lshtain judges the historical and modern events through the prism of religious and divine monism and promotes a view that only sovereignty of God can give societies a better sense of dignity, decency, and common sense.
Elshtain’s book is a sustained examination, critique, and interpretation of monistic understanding of the sovereignty of God, states, and selves (227). The central thesis of the book claims that as a sovereign state is sovereign to God, so sovereign selves are to sovereign states (159). Elshtain’s book revolves around the topic of monistic religions, the finality of God’s religious word, and the conflict between individual autonomy and the power of religion. Elshtain discusses and evaluates the changes that have occurred to the current position of religion against the state: today, individuals seek to rely on individual judgments and no longer regard the word of God as the source of the ultimate truth. Elshtain refers to the case of Terry Schiavo to judge and condemn her family’s decision to let Terry die. Elshtain is confident that a truly theological state would not let family members kill Terry simply because she was causing them discomfort. Elshtain asserts that Terry’s family members applied to the power of the state, state laws, and their autonomy to take the decisions that go against the will of God. Elshtain is confident that the shift of God’s sovereignty to the sovereignty of state marks the erosion of decency, dignity, and common sense in society and gives way to using others for the sake of personal comfort.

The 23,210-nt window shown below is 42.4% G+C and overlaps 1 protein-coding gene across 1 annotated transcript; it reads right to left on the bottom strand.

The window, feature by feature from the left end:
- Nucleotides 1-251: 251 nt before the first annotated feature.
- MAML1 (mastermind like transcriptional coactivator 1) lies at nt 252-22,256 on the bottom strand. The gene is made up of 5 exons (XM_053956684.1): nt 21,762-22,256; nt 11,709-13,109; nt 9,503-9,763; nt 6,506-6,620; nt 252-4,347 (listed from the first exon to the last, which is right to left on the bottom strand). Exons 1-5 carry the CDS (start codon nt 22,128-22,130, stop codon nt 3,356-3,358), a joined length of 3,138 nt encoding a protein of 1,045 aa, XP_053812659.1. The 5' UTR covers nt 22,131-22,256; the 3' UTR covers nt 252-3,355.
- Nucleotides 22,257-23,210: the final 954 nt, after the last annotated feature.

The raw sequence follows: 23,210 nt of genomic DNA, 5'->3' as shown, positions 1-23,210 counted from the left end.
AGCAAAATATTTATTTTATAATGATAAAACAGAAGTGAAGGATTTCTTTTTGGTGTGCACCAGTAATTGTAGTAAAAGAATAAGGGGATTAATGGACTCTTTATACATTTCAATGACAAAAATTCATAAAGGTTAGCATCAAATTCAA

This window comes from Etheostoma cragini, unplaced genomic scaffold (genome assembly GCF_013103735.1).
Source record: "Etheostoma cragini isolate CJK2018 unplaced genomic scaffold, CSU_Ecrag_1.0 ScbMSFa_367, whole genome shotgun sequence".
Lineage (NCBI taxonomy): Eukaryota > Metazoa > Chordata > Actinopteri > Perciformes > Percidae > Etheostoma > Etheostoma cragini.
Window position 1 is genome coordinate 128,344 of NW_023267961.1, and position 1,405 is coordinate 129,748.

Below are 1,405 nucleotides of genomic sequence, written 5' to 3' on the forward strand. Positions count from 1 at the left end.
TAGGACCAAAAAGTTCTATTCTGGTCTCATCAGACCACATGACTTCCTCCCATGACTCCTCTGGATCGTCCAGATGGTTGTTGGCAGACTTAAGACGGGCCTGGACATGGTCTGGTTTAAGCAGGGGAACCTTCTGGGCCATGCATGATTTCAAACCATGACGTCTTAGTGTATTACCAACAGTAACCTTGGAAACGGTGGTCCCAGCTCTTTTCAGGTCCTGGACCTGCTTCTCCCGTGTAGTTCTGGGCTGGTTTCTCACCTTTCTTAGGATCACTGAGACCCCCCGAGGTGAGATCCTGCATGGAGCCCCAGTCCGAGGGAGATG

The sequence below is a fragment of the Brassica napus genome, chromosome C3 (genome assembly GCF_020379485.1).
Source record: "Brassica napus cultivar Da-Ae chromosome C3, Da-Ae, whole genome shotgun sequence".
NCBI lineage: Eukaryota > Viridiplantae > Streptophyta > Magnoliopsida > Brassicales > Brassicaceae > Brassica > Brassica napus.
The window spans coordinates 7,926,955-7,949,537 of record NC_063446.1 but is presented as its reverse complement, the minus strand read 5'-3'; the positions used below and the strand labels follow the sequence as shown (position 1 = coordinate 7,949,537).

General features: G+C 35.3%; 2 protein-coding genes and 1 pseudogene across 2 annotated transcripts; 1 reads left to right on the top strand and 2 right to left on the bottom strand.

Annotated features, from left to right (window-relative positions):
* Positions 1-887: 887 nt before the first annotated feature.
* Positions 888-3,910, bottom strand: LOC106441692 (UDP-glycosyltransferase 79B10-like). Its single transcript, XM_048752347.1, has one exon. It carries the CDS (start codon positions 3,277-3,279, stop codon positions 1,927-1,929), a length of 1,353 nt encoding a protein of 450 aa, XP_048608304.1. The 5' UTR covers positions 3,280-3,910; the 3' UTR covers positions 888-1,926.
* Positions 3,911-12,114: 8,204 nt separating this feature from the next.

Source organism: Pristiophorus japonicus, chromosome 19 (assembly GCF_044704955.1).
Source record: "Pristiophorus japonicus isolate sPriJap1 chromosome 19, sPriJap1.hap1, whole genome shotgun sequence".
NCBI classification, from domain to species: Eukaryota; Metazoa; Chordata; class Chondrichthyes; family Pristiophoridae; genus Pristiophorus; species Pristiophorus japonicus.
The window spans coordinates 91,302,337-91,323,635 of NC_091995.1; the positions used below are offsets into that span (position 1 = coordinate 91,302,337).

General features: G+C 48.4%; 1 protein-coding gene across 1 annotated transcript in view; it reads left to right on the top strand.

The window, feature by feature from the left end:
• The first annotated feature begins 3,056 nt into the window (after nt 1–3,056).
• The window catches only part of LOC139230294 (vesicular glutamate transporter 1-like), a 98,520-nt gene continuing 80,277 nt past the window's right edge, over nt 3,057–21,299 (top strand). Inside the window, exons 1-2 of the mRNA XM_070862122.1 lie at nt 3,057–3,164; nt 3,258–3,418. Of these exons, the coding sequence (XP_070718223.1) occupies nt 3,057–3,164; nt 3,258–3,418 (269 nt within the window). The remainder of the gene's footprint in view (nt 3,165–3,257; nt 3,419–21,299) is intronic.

The discussion of the bound and unbound state and self are among the central categories in Elshtain’s book. These categories reflect the two opposing dimensions of the moral theory and represent the two dramatically different aspects of philosophic and religious reasoning. The discussion of state-bound and self-bound categories must begin with the reference to the Biblical scriptures. In ACTS 5:29 we read: “Peter and